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Listen to these works
Use the library's subscription to Naxos Spoken Word Library to listen to excerpts of some of the works on your reading list. Don't forget to click "Log-Out" at the top of the screen when you're done listening to free up space for another student.
Resources for Specific Works and Authors
The Instituto Nacional de Antropología e Historia (INAH), a Mexican federal government bureau, has made publicly available a high-quality scan of the Codex Boturini, a strip of bark paper eighteen feet long and divided into twenty-two panels.
This Brown University site hosts the full text of Boccaccio's Decameron with extensive background on the historical and societal context of the stories.
Manuscripts of Marie de France
This page presents a number of links to medieval manuscript facsimiles containing Marie's work, some illustrated, accompanied by other relevant sources.
Icelandic Saga Map
The Icelandic Saga Map project website puts in chronological and spatial perspective the Íslendingasögur texts (‘Sagas of Icelanders’) as well as Landnámabók (‘The Book of Settlements’).
Heilbrunn Timeline of Art History
The Timeline presents a thematic, chronological, and geographical exploration of global art history through The Met collection. It is a reference, research, and teaching tool conceived for students and scholars of art history. It is authored by The Met’s experts, and currently comprises more than 1,000 essays, close to 7,600 works of art, 300 chronologies, and 3,700 keywords. It is regularly updated and enriched to provide new scholarship and insights on the collection.
Museum of the World
This is an interactive experience through time, continents and cultures, featuring some of the most fascinating objects in human history (held at the British Museum).
Sources from our catalog
Gilgamesh, Enkidu, and the Netherworld and the Sumerian Gilgamesh Cycle by
Call Number: Available Online
Publication Date: 2014-08-08
Alhena Gadotti offers a much needed new edition of the Sumerian composition Gilgamesh, Enkidu, and the Netherworld, last published by Aaron Shaffer in his 1963 doctoral dissertation. Since then, several new manuscripts have come to light, prompting not only a new edition of the text, but also a re-examination of the composition. In this book, Gadotti argues that Gilgamesh, Enkidu, and the Netherworld was the first, not the last of the Sumerian stories about Gilgamesh. She also suggests that a Sumerian Gilgamesh Cycle, currently only attested in old Babylonian manuscripts (ca. 18th century BCE), was in fact developed during the Ur III period (ca. 2100-2000 BCE). Providing a new way to look at the Sumerian Gilgamesh stories, this book is relevant not only to scholars of the ancient Near East, but also to anyone interested in epic and epic cycle.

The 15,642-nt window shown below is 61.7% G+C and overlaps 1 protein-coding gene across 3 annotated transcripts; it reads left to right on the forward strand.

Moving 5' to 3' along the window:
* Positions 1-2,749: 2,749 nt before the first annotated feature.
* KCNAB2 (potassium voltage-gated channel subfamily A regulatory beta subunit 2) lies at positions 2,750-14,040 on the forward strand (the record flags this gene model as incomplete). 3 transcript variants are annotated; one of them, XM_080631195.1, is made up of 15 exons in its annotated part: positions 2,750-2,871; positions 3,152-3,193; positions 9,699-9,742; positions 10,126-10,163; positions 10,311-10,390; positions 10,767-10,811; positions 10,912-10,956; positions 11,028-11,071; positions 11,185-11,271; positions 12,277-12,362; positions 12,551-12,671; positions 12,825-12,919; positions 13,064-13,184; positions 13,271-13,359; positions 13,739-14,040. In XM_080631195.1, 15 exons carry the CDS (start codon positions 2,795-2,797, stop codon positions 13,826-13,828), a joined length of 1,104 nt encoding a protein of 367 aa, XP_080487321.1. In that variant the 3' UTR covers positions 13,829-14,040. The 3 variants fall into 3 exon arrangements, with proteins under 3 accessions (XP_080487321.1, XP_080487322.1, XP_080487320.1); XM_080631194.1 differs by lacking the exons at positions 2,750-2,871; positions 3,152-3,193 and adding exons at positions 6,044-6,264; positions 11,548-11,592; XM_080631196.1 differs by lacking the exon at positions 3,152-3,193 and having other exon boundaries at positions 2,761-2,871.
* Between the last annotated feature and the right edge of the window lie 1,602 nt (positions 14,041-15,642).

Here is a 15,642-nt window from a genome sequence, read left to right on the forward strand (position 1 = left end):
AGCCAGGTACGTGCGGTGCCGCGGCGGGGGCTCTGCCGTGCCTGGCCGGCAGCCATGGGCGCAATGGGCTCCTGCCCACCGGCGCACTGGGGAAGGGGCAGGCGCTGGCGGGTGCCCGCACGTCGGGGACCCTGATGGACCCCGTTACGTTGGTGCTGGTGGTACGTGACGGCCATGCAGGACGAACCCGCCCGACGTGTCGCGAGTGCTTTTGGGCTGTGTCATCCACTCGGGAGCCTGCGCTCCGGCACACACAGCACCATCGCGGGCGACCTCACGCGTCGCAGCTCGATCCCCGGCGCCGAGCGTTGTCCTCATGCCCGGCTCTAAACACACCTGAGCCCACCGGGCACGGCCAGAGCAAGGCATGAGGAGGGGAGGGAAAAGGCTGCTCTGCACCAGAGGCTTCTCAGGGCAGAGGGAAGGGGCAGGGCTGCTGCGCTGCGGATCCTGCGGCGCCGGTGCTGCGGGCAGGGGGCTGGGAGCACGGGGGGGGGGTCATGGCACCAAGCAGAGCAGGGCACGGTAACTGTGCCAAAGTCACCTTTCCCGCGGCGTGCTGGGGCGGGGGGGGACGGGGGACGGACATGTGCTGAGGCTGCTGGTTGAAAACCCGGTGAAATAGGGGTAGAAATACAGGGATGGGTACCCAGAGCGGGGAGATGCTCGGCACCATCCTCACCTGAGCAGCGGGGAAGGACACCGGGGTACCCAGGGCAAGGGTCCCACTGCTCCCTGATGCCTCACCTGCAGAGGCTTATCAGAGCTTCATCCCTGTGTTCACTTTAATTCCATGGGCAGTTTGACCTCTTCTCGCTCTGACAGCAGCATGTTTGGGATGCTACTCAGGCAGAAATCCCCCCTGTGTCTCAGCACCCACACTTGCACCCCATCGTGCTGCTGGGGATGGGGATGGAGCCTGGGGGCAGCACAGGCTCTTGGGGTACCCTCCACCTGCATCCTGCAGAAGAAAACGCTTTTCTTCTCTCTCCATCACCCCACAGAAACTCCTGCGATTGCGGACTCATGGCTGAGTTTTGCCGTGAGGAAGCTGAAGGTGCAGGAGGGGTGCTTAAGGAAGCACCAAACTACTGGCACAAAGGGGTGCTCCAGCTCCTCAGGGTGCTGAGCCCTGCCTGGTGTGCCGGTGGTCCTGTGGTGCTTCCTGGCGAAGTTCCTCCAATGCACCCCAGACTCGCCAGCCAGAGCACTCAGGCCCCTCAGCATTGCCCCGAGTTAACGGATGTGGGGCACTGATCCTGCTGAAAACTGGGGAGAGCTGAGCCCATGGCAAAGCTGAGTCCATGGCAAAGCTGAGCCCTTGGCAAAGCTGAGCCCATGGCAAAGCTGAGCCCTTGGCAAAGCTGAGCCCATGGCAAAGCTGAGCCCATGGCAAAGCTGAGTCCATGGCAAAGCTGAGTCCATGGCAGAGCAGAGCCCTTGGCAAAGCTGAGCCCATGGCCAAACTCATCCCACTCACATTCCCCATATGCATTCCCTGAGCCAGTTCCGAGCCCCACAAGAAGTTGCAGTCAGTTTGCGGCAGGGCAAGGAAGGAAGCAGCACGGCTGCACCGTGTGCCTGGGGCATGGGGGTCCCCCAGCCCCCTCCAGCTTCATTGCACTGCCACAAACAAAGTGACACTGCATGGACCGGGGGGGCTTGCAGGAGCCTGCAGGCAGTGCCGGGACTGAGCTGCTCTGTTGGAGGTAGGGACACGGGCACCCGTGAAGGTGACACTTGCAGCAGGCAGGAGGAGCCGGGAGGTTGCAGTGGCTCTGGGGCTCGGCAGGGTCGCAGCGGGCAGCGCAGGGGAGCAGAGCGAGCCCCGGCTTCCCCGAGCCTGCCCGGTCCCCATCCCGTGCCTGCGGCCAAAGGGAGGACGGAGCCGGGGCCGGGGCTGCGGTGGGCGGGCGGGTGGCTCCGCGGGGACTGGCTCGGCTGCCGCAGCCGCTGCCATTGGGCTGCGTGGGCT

Woman in the Sacred Scriptures of Hinduism by
Call Number: Available Online
Publication Date: 1941-03-02
Studies more than fourteen thousand pages of Hindu scripture to show the influences and the effect they have had on the status of Hindu women.
Old Norse-Icelandic Literature by
Call Number: PT 7154 .O5 2004
Publication Date: 2004-02-27
From runic inscriptions to sagas, this book introduces readers to the colourful world of Old Norse-Icelandic literature. An introduction to the colourful world of Old Norse-Icelandic literature. Covers mythology and family sagas, as well as less well-known areas, such as oral story-telling, Eddaic verse and skaldic verse. An introduction helps readers to appreciate the language and culture of the first settlers in Iceland. Looks at the reception of Old-Norse-Icelandic literature over the ages, as views of the vikings have changed. Shows how a whole range of authors from Shakespeare to Seamus Heaney have been influenced by Old Norse-Icelandic literature.